Back support for drywall patch

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Everyone talks about how to put a thin strip of wood behind the hole that you're patching so that you can attach the drywall.
I can do that, but I'm having problems visualizing how you would attach the wood backing. Is it as simple screwing a hole in the surrounding drywall and into the wood backing, or is it something more. I'm just having trouble seeing it because drywall isn't very strong, so using drywall to hold up the backing wood, so that you can secure the patch sounds like a recipe for a bigger hole to patch.
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That's one way of doing it, a few screws hold it in place ( driven through the undamaged drywal) Sometimes you can't avoid a bigger hole, the trick is to avoid having to do it twice! Eigenvector wrote:

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On 7 Oct 2006 12:36:29 -0700, snipped-for-privacy@localnet.com wrote:

Or just use a good glue on the ends of the strip of wood that contact the drywall and let it set up really well before you try patching the hole.
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wrote:

Get some free paint stirring sticks from the store,and some construction adhesive,like that new stuff with the fast grip,I can't recall the name.
--
Jim Yanik
jyanik
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Jim Yanik wrote:

Regular Liquid Nails can be used as a contact cement. Glue the pieces together. Pull them apart. Wait three minutes. Stick them back together.
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On 7 Oct 2006 20:08:18 -0700, "Father Haskell"

Pull Apart after initial pushing together is something I've just started doing.
In fact some of my newer power glues advise to:
1. Apply glue to one surface only. 2. Press surfaces together 3. Pull Apart about 1/2 inch then Press together again. 4. Repeat several times to speed bonding. I've never done that before, but I like the way it thins out the layer of adhesive and thus speeds up the bonding.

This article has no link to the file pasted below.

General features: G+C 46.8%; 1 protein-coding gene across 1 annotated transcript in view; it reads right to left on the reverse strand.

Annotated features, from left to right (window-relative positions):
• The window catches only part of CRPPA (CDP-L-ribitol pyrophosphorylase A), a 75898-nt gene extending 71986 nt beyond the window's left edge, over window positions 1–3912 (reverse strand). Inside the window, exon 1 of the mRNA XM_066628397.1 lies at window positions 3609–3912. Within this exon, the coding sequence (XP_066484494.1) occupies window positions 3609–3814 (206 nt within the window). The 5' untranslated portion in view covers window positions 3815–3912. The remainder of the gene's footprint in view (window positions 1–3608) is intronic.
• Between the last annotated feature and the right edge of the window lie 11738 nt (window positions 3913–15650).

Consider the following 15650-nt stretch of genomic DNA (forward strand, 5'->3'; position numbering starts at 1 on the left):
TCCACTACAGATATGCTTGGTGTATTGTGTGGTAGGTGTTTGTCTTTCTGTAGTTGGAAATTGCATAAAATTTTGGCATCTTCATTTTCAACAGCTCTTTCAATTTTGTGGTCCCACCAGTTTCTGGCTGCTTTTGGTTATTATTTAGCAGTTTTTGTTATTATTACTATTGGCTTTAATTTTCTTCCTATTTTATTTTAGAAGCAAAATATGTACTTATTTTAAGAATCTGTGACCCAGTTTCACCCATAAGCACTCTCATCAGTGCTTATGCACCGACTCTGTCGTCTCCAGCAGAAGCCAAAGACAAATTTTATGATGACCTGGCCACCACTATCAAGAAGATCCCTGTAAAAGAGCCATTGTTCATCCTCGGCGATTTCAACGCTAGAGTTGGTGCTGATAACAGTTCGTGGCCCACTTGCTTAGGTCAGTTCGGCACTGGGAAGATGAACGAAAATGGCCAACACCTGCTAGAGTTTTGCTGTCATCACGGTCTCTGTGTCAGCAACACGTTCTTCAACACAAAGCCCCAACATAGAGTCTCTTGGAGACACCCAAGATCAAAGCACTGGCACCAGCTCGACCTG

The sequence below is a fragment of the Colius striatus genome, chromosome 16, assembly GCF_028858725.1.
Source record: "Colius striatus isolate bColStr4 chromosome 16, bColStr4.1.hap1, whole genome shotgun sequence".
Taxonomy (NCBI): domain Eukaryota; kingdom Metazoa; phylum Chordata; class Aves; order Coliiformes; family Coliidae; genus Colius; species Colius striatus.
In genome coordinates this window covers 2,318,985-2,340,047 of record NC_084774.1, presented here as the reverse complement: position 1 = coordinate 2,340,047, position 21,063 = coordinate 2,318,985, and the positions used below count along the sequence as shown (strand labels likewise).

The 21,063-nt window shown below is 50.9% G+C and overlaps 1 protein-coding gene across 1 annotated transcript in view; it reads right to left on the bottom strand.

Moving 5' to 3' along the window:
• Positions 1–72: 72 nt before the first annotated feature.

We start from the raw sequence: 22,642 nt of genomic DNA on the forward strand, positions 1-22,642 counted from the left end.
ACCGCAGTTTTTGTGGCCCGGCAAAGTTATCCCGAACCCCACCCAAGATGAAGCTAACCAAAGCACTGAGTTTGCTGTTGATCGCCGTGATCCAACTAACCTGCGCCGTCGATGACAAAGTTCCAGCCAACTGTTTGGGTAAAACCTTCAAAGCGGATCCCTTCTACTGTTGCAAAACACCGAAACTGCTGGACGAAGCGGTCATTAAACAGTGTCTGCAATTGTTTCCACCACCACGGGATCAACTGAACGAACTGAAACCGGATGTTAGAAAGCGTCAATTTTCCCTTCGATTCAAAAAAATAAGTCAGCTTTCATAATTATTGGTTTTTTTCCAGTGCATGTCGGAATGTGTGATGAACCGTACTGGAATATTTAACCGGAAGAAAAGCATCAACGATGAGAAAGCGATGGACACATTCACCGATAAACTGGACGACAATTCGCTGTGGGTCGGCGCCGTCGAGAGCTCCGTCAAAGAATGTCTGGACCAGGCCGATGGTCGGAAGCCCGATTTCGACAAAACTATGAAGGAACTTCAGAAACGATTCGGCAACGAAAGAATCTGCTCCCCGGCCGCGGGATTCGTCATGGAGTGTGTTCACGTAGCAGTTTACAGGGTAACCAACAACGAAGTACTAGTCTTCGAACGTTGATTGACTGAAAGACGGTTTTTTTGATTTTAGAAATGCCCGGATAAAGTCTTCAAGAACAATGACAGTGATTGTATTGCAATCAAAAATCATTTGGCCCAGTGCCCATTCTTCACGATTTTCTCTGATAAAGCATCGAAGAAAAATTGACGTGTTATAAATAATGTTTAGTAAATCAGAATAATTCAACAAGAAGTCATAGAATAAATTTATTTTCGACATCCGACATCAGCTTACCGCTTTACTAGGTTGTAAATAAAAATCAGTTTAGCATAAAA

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That works in many cases.
I've also used various types of glue depending on what I'm doing. I've even used drywall mud on the ends as well as liquid nails. It just depends on what I'm doing, how picky, how much strength I need, how visable it will be, will it ever be bumped, etc. Just put on ends, put stick in wall.
    sketch:
http://i12.tinypic.com/4doaold.jpg
A favorite stick of mine to use are paint sticks. Lotsa BORG sticks behind the walls in houses I've worked on! They can be cut and split with a razor knife as well as hand broken. Not too good for screwing into though. 1 gal sticks will split easily. 5 gal much sturdier being 1/4 thick.
BORG sticks (1 & 5 gal) are also great for putting in stripped wood screw holes. Cut to size with extra length, coat with wood glue, hammer in hole as flush as possible. When thoroughly dry, trim any protruding wood with utility knife.
5 gal BORG sticks also good for wall spaces of laminate floor requiring 1/4 space.
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That's a good idea, its not like its a load bearing surface or something. It just has to hold the patch long enough for the drywall mud to set.
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On Sat, 7 Oct 2006 14:04:15 -0700, "Eigenvector"

It COULD be a load bearing surface, at some time in the future. Perhaps a load of a different kind. Depending upon where the repair is located, I would be concerned about somebody bumping a broom handle into a weak spot and having to repair the wall again. Somebody might trip and put their hand out to break their fall and have it go through the repaired spot.
I prefer slightly more substantial bracing behind my drywall repairs, and I prefer to have them securely screwed in place.